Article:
“The clear evidence of DOJ’s real mission is found not in unsubstantiated conspiracy theories but rather in the four cases DOJ has brought: all against those rare banks or payment processors that
    willingly helped scammers illegally take money out of their victims’ bank accounts. This is vital work that must continue and should be supported by the public, legislators, and the financial industry.”

  3. We have Biden who’s just blaming Putin for the price of gas. (Uhmmmmm hello we have huge oil reserves in the US). Putin who has his family in hiding. Zelenskyy is fighting along side his people. Seems to be in numerous “photo ops” a day as well.

  4. If you protest by breaking an unjust law, you will have to risk arrest and imprisonment. If enough people support your position, you may succeed in overwhelming the system, and getting the law changed, ie the civil rights struggle. However, there has to be restrictions on the government’s power to harm their citizens, ie not using deadly force against protesters. The application of the “Wars Act” by Trudeau was a gross miss use of that act (in my opinion), not consistent to the intent of the act. If the electorate agrees, then they can dump the Liberal party. The Americans will have the same option in the next election also. Unfortunately, the consequences of Trudeau’s incompetence pales in comparison to that of the current elected officials in the US.

  5. I enjoyed this article & agree with what you pointed out. Thank you

    I have a question I can not get a true answer to:
    Why did our gas prices go up & crazy at the pump days before Biden ban Russia oil imports?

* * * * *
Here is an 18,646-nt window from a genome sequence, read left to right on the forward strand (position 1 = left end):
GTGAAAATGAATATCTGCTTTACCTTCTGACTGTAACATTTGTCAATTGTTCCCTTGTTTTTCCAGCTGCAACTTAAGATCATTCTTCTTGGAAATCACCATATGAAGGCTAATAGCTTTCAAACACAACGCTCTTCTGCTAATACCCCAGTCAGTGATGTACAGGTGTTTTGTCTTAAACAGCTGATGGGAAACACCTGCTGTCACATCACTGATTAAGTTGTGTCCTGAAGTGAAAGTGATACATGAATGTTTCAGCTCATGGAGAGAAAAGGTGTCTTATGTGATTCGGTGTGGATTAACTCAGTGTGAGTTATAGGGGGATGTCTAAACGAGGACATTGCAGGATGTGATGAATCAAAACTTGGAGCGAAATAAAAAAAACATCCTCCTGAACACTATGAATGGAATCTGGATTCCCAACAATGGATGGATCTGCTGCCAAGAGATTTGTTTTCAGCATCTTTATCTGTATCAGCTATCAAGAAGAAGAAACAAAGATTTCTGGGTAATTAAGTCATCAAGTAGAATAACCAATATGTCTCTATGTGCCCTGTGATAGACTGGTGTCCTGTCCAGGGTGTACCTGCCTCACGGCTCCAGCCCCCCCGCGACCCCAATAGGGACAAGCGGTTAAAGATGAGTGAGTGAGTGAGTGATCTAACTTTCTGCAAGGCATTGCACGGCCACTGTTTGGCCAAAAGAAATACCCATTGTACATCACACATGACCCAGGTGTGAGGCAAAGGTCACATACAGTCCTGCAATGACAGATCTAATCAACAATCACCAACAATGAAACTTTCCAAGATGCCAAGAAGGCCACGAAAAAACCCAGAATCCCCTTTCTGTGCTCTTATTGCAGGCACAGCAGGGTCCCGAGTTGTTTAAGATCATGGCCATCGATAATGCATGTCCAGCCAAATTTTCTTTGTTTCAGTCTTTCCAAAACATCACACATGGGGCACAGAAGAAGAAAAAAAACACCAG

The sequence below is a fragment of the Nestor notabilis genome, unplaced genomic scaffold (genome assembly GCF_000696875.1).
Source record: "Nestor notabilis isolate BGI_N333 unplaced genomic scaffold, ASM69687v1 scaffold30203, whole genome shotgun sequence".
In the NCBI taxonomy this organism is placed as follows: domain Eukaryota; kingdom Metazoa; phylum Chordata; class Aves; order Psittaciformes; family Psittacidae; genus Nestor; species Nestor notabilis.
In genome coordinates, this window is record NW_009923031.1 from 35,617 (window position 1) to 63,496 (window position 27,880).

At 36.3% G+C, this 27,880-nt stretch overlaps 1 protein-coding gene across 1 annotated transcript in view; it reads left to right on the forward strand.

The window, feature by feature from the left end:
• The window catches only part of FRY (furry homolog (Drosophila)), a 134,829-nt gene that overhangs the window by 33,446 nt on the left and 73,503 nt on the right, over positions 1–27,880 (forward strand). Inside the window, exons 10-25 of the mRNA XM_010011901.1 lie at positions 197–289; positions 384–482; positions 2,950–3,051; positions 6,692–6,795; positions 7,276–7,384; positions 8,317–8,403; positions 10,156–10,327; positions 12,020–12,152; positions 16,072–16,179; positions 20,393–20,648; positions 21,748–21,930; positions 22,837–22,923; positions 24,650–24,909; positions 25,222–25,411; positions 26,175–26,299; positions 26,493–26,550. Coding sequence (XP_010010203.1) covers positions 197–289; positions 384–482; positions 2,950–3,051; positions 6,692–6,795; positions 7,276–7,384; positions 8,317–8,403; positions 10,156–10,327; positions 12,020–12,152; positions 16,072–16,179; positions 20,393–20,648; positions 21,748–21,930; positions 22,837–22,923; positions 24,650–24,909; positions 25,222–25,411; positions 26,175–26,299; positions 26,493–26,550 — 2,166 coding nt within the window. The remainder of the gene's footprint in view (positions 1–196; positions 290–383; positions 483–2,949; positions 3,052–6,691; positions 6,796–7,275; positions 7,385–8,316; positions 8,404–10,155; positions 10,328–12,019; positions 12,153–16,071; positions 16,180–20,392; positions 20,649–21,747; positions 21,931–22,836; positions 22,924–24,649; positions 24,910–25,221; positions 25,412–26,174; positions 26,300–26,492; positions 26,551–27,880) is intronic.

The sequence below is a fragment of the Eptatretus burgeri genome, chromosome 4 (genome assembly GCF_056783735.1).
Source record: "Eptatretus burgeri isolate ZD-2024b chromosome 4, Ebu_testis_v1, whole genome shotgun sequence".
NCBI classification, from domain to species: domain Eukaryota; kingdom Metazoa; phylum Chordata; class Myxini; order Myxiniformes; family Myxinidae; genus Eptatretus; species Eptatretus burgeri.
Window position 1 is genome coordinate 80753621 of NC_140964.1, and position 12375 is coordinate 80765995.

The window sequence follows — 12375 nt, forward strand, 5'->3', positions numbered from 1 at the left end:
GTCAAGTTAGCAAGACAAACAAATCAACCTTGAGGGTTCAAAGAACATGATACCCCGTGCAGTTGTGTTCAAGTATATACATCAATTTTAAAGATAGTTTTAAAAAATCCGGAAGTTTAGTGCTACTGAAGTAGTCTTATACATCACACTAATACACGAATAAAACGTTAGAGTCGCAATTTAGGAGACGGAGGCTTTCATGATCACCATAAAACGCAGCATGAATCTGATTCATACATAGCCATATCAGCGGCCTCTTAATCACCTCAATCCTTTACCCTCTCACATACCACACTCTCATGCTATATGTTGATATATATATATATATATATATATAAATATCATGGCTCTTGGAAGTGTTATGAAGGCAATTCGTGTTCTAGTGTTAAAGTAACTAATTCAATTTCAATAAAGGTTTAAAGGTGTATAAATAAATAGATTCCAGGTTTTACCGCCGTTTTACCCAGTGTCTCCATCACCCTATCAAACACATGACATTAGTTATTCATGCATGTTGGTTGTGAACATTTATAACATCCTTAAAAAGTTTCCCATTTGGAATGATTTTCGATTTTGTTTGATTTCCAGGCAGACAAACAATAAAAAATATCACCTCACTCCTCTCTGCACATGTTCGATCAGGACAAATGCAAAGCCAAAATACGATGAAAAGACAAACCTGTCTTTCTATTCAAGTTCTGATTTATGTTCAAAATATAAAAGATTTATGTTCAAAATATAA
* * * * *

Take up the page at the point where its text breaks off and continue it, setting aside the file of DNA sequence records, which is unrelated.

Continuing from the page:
If you could answer this for me I’d appreciate it.

  6. Respectfully John I disagree with parts of your well written article. I think Mr. Trudeau was referring to the negative impact on the economies of Canada and the United States. Secondly, if you are stating that Trudeau’s act was cowardly, what do you call NATO and the Biden administration’s failure to act with respect to a no fly zone and the refusal to supply fighter jets to the Ukraine? As a loyal citizen of our country, I am ashamed we will not stand up to this international bully and call his bluff. Thank you for your always insightful articles

  7. Interesting that there was no mention of Trump descending into the bunker while a small and peaceful protest was met with overwhelming force on the part of the WHCP, so that he could walk across the street without any sort of view of same protestors, to hold a bible upside down. If you’re going to draw comparisons between the behaviors of leaders during dissent, you don’t this that’s germane?